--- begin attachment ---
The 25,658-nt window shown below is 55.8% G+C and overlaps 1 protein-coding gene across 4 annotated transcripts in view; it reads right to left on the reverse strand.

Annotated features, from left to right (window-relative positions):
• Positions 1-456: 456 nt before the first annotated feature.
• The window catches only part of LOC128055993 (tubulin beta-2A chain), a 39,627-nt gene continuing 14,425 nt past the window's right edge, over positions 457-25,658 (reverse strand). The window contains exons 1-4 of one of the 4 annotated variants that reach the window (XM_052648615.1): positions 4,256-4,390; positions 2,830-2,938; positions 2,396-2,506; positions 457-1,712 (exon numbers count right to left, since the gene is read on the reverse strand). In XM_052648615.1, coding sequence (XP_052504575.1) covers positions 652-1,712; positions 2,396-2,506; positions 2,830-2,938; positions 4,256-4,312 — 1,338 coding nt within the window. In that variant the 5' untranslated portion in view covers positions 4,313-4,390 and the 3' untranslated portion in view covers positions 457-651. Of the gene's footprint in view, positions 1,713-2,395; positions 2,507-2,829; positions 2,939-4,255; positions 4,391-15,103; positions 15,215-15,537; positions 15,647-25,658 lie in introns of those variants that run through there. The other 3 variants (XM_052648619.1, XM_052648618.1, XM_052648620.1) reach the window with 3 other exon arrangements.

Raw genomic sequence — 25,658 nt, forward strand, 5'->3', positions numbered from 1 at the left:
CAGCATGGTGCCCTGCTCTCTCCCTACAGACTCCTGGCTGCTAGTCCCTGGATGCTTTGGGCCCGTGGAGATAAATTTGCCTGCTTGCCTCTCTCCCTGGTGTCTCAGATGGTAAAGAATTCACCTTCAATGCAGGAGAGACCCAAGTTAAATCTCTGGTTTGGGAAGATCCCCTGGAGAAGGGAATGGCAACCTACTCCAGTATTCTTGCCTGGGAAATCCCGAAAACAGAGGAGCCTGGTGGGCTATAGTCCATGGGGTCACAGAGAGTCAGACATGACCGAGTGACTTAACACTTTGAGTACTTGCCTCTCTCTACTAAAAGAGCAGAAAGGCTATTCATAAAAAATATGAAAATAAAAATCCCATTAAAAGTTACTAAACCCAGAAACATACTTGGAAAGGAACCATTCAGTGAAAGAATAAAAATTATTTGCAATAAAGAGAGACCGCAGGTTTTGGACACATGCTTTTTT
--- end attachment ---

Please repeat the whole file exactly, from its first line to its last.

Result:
The 25,658-nt window shown below is 55.8% G+C and overlaps 1 protein-coding gene across 4 annotated transcripts in view; it reads right to left on the reverse strand.

Annotated features, from left to right (window-relative positions):
• Positions 1-456: 456 nt before the first annotated feature.
• The window catches only part of LOC128055993 (tubulin beta-2A chain), a 39,627-nt gene continuing 14,425 nt past the window's right edge, over positions 457-25,658 (reverse strand). The window contains exons 1-4 of one of the 4 annotated variants that reach the window (XM_052648615.1): positions 4,256-4,390; positions 2,830-2,938; positions 2,396-2,506; positions 457-1,712 (exon numbers count right to left, since the gene is read on the reverse strand). In XM_052648615.1, coding sequence (XP_052504575.1) covers positions 652-1,712; positions 2,396-2,506; positions 2,830-2,938; positions 4,256-4,312 — 1,338 coding nt within the window. In that variant the 5' untranslated portion in view covers positions 4,313-4,390 and the 3' untranslated portion in view covers positions 457-651. Of the gene's footprint in view, positions 1,713-2,395; positions 2,507-2,829; positions 2,939-4,255; positions 4,391-15,103; positions 15,215-15,537; positions 15,647-25,658 lie in introns of those variants that run through there. The other 3 variants (XM_052648619.1, XM_052648618.1, XM_052648620.1) reach the window with 3 other exon arrangements.

Raw genomic sequence — 25,658 nt, forward strand, 5'->3', positions numbered from 1 at the left:
CAGCATGGTGCCCTGCTCTCTCCCTACAGACTCCTGGCTGCTAGTCCCTGGATGCTTTGGGCCCGTGGAGATAAATTTGCCTGCTTGCCTCTCTCCCTGGTGTCTCAGATGGTAAAGAATTCACCTTCAATGCAGGAGAGACCCAAGTTAAATCTCTGGTTTGGGAAGATCCCCTGGAGAAGGGAATGGCAACCTACTCCAGTATTCTTGCCTGGGAAATCCCGAAAACAGAGGAGCCTGGTGGGCTATAGTCCATGGGGTCACAGAGAGTCAGACATGACCGAGTGACTTAACACTTTGAGTACTTGCCTCTCTCTACTAAAAGAGCAGAAAGGCTATTCATAAAAAATATGAAAATAAAAATCCCATTAAAAGTTACTAAACCCAGAAACATACTTGGAAAGGAACCATTCAGTGAAAGAATAAAAATTATTTGCAATAAAGAGAGACCGCAGGTTTTGGACACATGCTTTTTT